Westbrook's injury is the number one story of this series. Secondary stories include whatever astronomical numbers Durant ends up with in defeat and the effectiveness of Memphis' Marc Gasol/Zach Randolph duo. What about the Gay trade? Fortunately for Memphis, the absence of Westbrook is so important that it negates the fact that the Grizzlies are getting almost no production in this series from the players who they acquired in that deal: starting small forward Tayshaun Prince (who has taken Gay's spot in the rotation) is averaging 5.0 ppg on .292 field goal shooting and he is getting torched by Durant, Austin Daye has scored three points in 4:52 and Ed Davis has scored two points in 3:08--but, despite these facts, Bill Simmons tells a national television audience that he has to restrain himself from taking a "victory lap" around the ESPN set for supposedly being vindicated about the Gay trade. Simmons apparently thinks that ESPN viewers are stupid enough to believe that trading a 26 year old 18.2 ppg scorer who can create his own shot for a 33 year old player averaging 5.0 ppg and two young guys who are not even in the rotation qualifies as some kind of brilliant move. I hope and expect that the readers of this article are not that dumb. Maybe the Grizzlies will find good use for the money that they saved by getting rid of Gay's contract, maybe Davis and/or Daye will develop into rotation players--but does anyone in his right mind believe that if Memphis Coach Lionel Hollins were given a lie detector test he would say that this trade improved Memphis' chances to win a championship this season? Simmons loves the "stat gurus" and the "stat gurus" hate Gay's game but trying to pretend that the Grizzlies are beating the Thunder because of this bad trade hardly lends credence to the "stat guru" point of view; it just shows that "stat gurus" can be every bit as biased/tendentious as anyone else who is blindly loyal to a particular point of view regardless of contradictory facts.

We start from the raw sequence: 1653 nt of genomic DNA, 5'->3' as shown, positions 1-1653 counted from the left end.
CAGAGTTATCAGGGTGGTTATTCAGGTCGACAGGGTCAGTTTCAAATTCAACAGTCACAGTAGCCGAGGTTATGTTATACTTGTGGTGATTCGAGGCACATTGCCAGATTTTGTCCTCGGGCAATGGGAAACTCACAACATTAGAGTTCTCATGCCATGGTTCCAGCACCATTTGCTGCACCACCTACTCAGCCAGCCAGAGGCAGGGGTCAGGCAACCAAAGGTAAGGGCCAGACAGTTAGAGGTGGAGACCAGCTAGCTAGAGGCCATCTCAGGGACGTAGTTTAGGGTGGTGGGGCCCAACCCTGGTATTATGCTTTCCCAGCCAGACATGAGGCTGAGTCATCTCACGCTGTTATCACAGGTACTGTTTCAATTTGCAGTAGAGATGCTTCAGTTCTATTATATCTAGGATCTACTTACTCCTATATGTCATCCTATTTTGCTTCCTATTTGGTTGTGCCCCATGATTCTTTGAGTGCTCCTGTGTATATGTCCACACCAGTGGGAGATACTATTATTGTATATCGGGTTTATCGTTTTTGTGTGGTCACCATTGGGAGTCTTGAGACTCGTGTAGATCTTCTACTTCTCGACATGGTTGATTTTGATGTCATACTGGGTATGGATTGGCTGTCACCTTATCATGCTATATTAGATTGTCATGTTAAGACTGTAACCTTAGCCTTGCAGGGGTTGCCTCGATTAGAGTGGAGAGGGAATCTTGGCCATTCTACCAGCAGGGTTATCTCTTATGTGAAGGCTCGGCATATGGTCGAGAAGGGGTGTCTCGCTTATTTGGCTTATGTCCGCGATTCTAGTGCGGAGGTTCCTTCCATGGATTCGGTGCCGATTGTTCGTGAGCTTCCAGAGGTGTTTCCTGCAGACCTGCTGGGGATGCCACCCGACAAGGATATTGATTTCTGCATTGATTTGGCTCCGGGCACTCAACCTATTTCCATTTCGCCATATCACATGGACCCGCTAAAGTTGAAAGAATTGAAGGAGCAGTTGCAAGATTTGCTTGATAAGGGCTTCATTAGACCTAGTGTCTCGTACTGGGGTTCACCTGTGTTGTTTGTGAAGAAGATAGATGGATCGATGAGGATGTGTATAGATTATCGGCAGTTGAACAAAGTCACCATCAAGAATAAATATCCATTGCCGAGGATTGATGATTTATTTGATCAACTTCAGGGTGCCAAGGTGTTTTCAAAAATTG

The Gay trade did not make basketball sense and even if the Westbrook injury lets the Grizzlies off the hook in this round--which it probably will--the Grizzlies will miss Gay in the next round. The Grizziles ranked 27th in the league in scoring (93.4 ppg) and 21st in field goal percentage (.444)--and they are struggling to match those numbers against the Thunder but the Thunder are so offensively challenged sans Westbrook that the Grizzlies are able to keep the upper hand.